I can waste no more time it seems. The 727 is just begging to be flown, and I've been racking my brains to remember how to do that. It's always fun to try and fly an aircraft that was designed to be flown with three crew. So settling in, I discover that nothing is where I think it should be. The overhead panel is fairly spartan, whilst the flight engineers panel is the stuff of nightmares. For starters, the battery lives behind the pilot, after switching that I move to search for the APU. It's hidden on a supplemental panel next to the flight engineers seat, next to the circuit breakers. I select run and the whole cockpit comes alive, not with power, but with sound. The APU is loud, partially because it's found behind one of the main gear housings. The 727 was the first Boeing aircraft to feature an APU, and with the third engine sitting high in the tail, the APU had to go somewhere.

The overhead is surprisingly barren

The flight engineer's panel is a nightmare of switches, lights and knobs

With the power sorted, the next job is to get the engine bleeds set for starting. Again, the flight engineer handles this and his panel is filled with switches for the air conditioning, the aircraft power and the aircrafts hydraulics along with the fuel pumps. I switch everything that needs to be on to on and head to the pilots seats to continue the start up. This 727 is incredibly old school, so there's no 'waiting for alignment' for the FMC. There's no FMC, not even an INS system. It's old school VOR and ADF only. For $10 though you can buy the optional “CIV INS” system add-on, which models the CIVA system found in almost every commercial aircraft until the arrival of GPS. I choose to keep it old school though, instead opting for the tricky job of VOR to VOR nav.

Before I get the engines started I check the load out. Loading the 727 is a simple job. On the left of the screen are three option tabs. The first one brings up your V-speeds for takeoff and landing. It also shows the engine EPR numbers to set for takeoff. It calculates the speeds on the fly, saving you a job. You can specify your own flap settings and the rest of the figures are worked out automatically. What I like is the presentation. Looking for all the world like the figures have been worked out on the back of a fag packet, it seems to add a real air of authenticity to aircraft. 

Options for the V speed indicator, weight and balance and aircraft settings are all found on the left

The second tab brings up the load manager. Here you can adjust the fuel, cargo and passenger loads easily and quickly. There's a drawing of the aircraft with the load shown as if could see it on the real aircraft.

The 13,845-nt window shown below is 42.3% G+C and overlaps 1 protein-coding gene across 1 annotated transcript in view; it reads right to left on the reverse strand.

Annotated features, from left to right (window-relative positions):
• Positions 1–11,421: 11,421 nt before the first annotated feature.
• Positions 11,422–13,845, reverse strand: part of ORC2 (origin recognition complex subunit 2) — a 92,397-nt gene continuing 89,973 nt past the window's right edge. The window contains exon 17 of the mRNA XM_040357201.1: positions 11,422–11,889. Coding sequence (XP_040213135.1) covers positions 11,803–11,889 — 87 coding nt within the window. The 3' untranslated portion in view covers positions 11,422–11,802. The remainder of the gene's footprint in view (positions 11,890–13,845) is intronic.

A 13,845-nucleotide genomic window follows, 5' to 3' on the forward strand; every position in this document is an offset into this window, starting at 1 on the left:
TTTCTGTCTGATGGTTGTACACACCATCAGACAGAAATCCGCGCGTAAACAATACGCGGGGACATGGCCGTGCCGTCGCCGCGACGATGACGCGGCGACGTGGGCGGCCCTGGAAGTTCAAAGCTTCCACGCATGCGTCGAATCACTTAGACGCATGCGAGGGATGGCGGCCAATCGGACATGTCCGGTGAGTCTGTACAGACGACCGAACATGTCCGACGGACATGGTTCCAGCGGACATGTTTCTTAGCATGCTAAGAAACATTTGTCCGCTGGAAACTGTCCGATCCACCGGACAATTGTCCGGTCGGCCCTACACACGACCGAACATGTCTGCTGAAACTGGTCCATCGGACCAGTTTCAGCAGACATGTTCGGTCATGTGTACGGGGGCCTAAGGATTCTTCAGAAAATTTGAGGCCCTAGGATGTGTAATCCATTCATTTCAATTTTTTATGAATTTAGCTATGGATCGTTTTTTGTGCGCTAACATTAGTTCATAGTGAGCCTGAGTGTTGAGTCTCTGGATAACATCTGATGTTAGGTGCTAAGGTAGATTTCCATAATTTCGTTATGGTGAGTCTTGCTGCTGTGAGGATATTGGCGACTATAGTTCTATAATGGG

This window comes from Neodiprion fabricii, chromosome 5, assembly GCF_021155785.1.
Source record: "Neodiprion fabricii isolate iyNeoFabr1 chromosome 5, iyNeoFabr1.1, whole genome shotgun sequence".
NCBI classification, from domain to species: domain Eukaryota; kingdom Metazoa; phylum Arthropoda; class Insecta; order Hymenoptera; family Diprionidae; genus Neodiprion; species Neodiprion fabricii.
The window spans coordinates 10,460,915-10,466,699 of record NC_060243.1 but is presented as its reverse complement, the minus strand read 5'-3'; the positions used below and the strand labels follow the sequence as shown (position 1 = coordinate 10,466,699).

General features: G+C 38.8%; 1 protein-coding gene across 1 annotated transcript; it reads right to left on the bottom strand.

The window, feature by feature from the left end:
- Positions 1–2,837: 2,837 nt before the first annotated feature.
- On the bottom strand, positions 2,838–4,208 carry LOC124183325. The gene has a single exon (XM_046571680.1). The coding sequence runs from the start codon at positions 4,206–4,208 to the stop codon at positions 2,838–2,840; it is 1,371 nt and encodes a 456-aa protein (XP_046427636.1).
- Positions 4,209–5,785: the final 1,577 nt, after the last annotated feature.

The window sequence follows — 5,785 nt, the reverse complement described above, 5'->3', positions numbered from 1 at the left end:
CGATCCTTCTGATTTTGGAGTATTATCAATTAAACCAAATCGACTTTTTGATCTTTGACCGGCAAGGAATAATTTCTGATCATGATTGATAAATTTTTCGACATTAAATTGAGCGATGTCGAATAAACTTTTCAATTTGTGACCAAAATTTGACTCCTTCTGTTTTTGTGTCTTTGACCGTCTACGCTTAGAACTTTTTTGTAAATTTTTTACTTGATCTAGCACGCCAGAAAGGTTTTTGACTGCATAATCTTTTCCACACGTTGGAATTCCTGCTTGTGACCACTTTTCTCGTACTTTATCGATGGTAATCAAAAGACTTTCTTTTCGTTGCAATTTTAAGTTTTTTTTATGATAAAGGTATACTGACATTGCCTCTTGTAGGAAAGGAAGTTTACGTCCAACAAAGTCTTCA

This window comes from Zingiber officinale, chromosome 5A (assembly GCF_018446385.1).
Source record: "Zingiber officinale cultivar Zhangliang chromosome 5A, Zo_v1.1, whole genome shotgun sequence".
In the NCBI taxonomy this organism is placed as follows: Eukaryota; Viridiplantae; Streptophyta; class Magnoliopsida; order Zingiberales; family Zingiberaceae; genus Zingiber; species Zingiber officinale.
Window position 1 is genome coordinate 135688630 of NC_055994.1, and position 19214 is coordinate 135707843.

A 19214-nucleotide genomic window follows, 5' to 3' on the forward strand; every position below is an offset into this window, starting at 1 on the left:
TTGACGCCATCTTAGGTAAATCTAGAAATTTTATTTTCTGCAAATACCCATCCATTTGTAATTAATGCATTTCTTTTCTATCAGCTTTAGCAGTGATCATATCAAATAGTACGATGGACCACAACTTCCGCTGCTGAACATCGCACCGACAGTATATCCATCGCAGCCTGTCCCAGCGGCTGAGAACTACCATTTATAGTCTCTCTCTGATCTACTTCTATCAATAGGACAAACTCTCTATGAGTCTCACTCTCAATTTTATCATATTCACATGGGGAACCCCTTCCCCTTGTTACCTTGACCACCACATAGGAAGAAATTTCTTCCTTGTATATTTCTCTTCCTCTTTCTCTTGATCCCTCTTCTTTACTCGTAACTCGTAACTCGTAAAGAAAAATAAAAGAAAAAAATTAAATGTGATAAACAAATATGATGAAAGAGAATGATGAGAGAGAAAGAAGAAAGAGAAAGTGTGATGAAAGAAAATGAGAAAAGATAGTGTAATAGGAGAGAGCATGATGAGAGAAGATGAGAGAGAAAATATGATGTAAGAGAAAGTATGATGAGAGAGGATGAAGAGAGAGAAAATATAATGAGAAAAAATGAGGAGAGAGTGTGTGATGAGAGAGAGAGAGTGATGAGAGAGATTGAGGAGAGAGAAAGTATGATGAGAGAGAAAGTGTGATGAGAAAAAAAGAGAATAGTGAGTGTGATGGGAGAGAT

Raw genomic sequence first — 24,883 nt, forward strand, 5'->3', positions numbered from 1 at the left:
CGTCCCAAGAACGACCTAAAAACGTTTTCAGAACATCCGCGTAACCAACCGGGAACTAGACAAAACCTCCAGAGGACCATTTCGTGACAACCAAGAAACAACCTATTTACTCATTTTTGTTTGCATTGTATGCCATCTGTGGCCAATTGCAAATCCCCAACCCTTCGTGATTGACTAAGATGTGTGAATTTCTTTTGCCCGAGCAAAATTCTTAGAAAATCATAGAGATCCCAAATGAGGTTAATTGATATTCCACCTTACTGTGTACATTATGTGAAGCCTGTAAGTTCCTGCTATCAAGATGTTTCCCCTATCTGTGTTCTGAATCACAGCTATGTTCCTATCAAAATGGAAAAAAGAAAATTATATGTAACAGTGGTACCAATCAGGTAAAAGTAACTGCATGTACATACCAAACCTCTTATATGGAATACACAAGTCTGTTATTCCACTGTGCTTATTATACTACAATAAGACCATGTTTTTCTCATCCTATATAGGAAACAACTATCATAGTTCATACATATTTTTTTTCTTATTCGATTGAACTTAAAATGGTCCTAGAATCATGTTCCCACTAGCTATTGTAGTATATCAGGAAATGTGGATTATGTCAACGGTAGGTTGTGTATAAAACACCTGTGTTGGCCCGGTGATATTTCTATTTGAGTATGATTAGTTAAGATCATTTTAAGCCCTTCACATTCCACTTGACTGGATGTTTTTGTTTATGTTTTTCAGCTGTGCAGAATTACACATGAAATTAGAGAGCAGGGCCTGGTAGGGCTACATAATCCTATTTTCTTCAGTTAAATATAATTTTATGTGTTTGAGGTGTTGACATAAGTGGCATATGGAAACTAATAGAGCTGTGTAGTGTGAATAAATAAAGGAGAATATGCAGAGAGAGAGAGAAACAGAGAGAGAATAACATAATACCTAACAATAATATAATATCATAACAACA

The third tab contains various settings, from your Field of View or FOV to kilograms or pounds for weight and even an option to start the session with the aircraft either cold and dark, or engines running. The last option on there is pushback, and given that I'm ready to go, I click it. The pushback itself is simple to control. Just use your rudder pedals to steer.

Starting the engines is fairly simple, select the correct starter in the overhead for the engine you want to start and set it to ground. That opens the start valve and the N2 pressure begins to build. Once you hit around 25%, switch on the fuel valve on the throttle quadrant and watch as the engine whines it way into life. Surprisingly, the cockpit doesn't get that much louder as all three engines come to life. In fact shutting down the APU brings the sound level down. You can adjust both the interior and exterior sound volumes in the settings tab to suit though. Speaking of outside, I take the opportunity to take a listen to the engines from the outside. The sound of the old jets whining makes the hair on the back of my neck stand up. The engines sound gorgeous. The sounds are provided by Turbine Sound Studios, long known as the premier sound providers to many a flight sim product. But to really capture the feel of the 1960's jet, the developer has licensed the DreamEngine Sound plugin. The results are fantastic and go a long way to overcome the limitations of X-plane's ageing sound system.

Roads! Where we're going, we don't need roads

So with the engines running, it's time to taxi out. Immediately, I find the 727-100 to be a bit of a “pocket rocket” she takes a little power to get moving, but very little to pick up speed. In the corners is easy to overcook things and the aircraft can wallow around. You can't make quick changes in direction from left to right. Taxiing the 727 is precision work. For takeoff though, it's a real pleasure setting the engines to the right EPR settings and letting the brakes off.

The 727 accelerates quickly, though with a light load and just an hour and a halves flight time, it's no wonder that V1 comes up quickly. The cockpit rattles and shakes and the sounds as I bounce down the runway are immersive, especially in 5.1 surround. Pulling back for takeoff the aircraft gently leaves the ground and the noise level drops. I follow my VOR course by hand as I climb out and discover that the 727 is a joy to hand fly. Which is just as well, as the old Sperry autopilot is, um, well, compared to modern systems, the equivalent of tying a rope to the wheel and hoping for the best. It can handle basic functions, like hold pitch, IAS and even simple turns. For more advanced options, you can set it to follow your VOR and if you're very lucky, you can even get it to hold altitude. That's about it. There's no autothrottle either by the way, so you'll need to watch those engines, as pushing them to hard will result in a fire. For now though, hand flying is a charm. The aircraft feels heavy yet responsive. I like it.